February 21, 2002
Here's an A-plus for the U.S. Supreme Court decision Tuesday on whether teachers should be able to have schoolchildren grade each other's work. The court ruled - in agreement with educators and the Bush administration - that it's reasonable for teachers to use peer-grading as a way of advancing class lessons. "It is a way to teach material again in a new context, and it helps show students how to assist and respect fellow students," wrote Justice Anthony M. Kennedy for a unanimous court.
February 13, 2016
It is frequently said that, unfortunately, Americans disdain government. It is more usefully said that, unfortunately, they have abundant reasons for doing so. In the coming days, the Supreme Court, by deciding to hear a case from Connecticut, can begin limiting a contemptible government abuse that the court's passive deference to legislatures has encouraged. The case concerns a minor economic activity, teeth whitening, but a major principle: Can a state limit Americans' opportunities by restricting access to particular professions for no reason other than to promote the enrichment of people entrenched in those professions?
June 26, 1988 |
Whitpain residents at odds over a request for floodlit signs identifying a new housing development have agreed to compromise with a sign that will be lighted until the zoning board's September meeting. "This is a test case," said zoning board Chairman Thomas Thistle during the meeting Thursday. The board voted, 3-0, to approve the temporary lighted sign at Norristown Road and postponed its ruling on the request until September, after residents have had time to consider the sample sign.
August 15, 2013 |
WE DON'T know a lot about the Eagles' defensive coaching staff, good, bad or indifferent. But watching Vinny Curry might tell us something. Seeing what he did in the first exhibition game, and where he goes from here, and how they manage to fit his explosive first step into an ever-changing scheme, might be an interesting test case for what kind of coaches they are. "The coaching staff obviously has got a plan for me, and I'm just very humble to...
July 23, 1989 |
Neighbors were far from pleased when they learned last summer that Horizon House Developmental Services had picked their Bucks County neighborhood for two new group homes for the mentally retarded. They packed Upper Southampton Township meetings to complain. Vandals threw a brick through a window at one of the homes. Neighbors picketed next to its front lawn. The group homes were really institutions, they contended, and didn't belong in their neighborhood, a collection of well-tended, mostly one-story homes built about 35 years ago. Without proper supervision, the mentally retarded residents might stray into their swimming pools, they said.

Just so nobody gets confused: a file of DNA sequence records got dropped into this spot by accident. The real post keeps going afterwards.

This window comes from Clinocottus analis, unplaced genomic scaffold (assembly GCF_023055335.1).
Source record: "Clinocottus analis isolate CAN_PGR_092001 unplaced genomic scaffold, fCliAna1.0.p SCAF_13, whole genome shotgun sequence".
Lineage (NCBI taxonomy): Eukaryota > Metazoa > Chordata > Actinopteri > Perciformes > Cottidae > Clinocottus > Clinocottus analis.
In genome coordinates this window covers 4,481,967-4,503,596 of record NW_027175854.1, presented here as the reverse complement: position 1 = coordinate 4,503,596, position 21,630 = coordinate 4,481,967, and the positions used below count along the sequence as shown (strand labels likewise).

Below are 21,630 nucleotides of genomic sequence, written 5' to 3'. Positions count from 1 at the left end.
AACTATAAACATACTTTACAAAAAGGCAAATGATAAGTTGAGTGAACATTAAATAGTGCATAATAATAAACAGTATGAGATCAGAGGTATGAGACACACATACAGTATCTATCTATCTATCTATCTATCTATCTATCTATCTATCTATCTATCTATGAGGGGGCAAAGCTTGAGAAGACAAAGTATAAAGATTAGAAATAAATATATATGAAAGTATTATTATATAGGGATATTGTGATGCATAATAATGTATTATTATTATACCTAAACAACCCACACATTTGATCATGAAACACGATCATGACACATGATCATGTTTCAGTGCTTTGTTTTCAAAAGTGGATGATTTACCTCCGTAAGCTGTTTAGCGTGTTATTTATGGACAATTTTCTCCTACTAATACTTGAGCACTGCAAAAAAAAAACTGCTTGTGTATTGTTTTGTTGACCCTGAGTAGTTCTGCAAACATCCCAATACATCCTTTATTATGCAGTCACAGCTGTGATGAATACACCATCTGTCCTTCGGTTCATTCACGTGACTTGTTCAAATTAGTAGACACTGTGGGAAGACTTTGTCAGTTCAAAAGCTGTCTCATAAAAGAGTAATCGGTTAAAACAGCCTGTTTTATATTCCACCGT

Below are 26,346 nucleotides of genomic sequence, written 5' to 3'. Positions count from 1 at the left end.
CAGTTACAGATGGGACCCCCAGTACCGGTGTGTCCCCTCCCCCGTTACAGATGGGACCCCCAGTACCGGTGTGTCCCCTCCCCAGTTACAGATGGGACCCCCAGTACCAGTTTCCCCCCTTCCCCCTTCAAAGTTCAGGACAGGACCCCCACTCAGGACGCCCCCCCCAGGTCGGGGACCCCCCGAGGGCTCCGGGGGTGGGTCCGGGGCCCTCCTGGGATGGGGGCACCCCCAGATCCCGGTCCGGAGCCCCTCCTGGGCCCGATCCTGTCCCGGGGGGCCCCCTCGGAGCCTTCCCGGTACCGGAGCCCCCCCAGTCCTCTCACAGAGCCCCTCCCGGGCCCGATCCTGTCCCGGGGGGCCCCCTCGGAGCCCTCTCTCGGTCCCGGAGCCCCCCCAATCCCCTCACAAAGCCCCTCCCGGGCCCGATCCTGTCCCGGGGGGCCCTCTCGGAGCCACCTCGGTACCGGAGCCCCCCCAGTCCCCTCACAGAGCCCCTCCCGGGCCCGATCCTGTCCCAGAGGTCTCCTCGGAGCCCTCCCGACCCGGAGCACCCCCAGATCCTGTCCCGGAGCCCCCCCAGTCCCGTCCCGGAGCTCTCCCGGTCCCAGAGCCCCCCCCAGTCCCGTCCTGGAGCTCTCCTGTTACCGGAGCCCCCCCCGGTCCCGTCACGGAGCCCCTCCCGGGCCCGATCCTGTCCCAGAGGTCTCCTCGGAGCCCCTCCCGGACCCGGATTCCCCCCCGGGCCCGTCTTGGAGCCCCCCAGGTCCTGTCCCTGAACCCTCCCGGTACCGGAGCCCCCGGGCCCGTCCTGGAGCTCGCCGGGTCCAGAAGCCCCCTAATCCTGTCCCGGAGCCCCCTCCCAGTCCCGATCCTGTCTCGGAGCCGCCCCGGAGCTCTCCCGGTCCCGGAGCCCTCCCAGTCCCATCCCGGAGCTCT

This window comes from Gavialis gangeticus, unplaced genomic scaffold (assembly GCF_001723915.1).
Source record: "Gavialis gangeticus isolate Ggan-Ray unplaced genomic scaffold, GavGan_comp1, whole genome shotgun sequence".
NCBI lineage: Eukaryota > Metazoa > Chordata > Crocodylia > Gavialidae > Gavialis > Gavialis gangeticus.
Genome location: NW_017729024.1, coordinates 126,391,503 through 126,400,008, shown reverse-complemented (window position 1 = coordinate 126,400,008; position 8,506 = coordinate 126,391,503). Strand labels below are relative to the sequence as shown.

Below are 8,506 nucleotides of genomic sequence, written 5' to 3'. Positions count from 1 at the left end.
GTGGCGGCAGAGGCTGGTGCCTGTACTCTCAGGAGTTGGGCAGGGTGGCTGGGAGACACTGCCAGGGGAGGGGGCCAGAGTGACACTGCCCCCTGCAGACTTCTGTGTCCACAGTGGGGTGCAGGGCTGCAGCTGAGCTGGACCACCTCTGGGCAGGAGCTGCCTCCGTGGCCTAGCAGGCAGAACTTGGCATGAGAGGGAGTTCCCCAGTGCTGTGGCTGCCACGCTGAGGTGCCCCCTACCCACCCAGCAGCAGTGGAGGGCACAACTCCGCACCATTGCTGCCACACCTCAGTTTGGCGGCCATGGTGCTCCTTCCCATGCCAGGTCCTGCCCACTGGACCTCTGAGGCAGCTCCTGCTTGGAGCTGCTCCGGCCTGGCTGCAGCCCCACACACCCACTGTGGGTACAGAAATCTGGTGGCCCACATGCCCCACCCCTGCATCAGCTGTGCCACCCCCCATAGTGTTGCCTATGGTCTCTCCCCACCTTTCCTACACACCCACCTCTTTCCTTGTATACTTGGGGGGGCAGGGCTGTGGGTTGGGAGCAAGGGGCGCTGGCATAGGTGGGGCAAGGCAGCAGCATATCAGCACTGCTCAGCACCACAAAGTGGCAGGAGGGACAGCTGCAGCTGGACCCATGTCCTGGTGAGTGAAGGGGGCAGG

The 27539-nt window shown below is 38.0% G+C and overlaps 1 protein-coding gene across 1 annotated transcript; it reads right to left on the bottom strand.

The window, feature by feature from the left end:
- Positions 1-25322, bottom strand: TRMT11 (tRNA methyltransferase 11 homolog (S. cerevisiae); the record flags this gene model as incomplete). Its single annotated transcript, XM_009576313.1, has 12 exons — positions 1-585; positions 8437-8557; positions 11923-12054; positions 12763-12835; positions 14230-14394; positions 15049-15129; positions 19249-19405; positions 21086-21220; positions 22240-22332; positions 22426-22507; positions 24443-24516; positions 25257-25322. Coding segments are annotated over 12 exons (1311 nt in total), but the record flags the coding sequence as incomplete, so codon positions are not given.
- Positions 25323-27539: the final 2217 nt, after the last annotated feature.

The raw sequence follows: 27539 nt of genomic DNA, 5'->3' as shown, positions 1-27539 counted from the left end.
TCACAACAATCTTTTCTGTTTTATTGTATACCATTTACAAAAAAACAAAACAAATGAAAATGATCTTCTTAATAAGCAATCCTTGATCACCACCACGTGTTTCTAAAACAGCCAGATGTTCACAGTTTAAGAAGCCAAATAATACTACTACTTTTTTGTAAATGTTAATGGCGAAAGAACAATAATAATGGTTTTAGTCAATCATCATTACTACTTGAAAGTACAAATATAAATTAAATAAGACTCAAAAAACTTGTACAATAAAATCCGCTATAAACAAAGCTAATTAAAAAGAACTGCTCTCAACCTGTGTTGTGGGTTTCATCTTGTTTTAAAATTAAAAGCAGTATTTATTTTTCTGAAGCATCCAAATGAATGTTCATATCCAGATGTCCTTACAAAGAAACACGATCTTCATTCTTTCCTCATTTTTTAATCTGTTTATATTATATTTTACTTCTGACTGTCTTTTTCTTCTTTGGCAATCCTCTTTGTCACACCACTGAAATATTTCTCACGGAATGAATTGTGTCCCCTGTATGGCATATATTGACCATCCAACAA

April 23, 2000 |
The latest wrinkle in a convoluted saga that involves politics, hard feelings, and government regulation could now cost Warminster enough money to warrant a standing line in its annual budget. The U.S. Justice Department has received so many complaints about poor disability access in township-owned facilities that it is making Warminster the test case in Pennsylvania for compliance, officials said. Many of those complaints have come from one person, fired four years ago from her job as a part-time coordinator for the 1990 Americans With Disabilities Act. Now, said Township Manager Robert Camarata, the agency will probably force Warminster to drastically increase efforts to make township-owned facilities accessible to the disabled.
August 18, 1999 |
Bill Vogt, a sunbather who is challenging the right of local police to enforce a nudity ban on a federally owned portion of Higbee Beach, lost the first round yesterday. But the municipal judge who found Vogt guilty of violating a local ordinance against public nudity and a state administrative regulation restricting access to a portion of Higbee Beach said the defendant had laid the proper groundwork for a test case. "I find he was on federal land that day," Judge Peter Tourison said in court.
October 7, 2002 |
A Chester County couple never intended to become a test case for spousal abuse. It happened anyway. A state Supreme Court ruling last month threatened Kellie Kirkner with jail if she did not testify against her husband in a domestic-violence case, setting a state legal precedent that drew mixed reviews. The spotlight remained on the Kirkners last week as a county jury heard graphic details about a 1999 altercation that prompted the legal scrutiny. After less than a half-hour of deliberations on Thursday, the jury of seven women and five men acquitted Joseph P. Kirkner 4th, 29, of Lincoln University, of simple assault.
March 19, 2012 |
Lee Benson, 90, cofounder in 1983 of what is now the Netter Center for Community Partnerships at the University of Pennsylvania, died Feb. 10 at Springfield Hospital in Delaware County, of complications from a fall. The Netter Center works with 50 Penn faculty members to teach 1,600 Penn students each year to help mostly West Philadelphia High School students get into and succeed in college. "Our purpose is to improve learning in the schools and the quality of life in the community," said Ira Harkavy, the center director.
February 21, 1986 |
A New Jersey Supreme Court justice, upholding the state's professional- sports regulations, yesterday refused to allow a women's mud-wrestling troupe to perform in South Jersey nightclubs last night and tonight. Nevertheless, the Chicago Knockers, a traveling team of women who perform in bathing suits on muddy mats, will keep their scheduled appearance in Pennsauken tonight, according to their promoter. Instead of wrestling, the women will do "aerobics in the mud. " "Officially, the show's still on," said Steven Kudatzky, attorney for the Knockers, who were en route to New Jersey from Florida yesterday.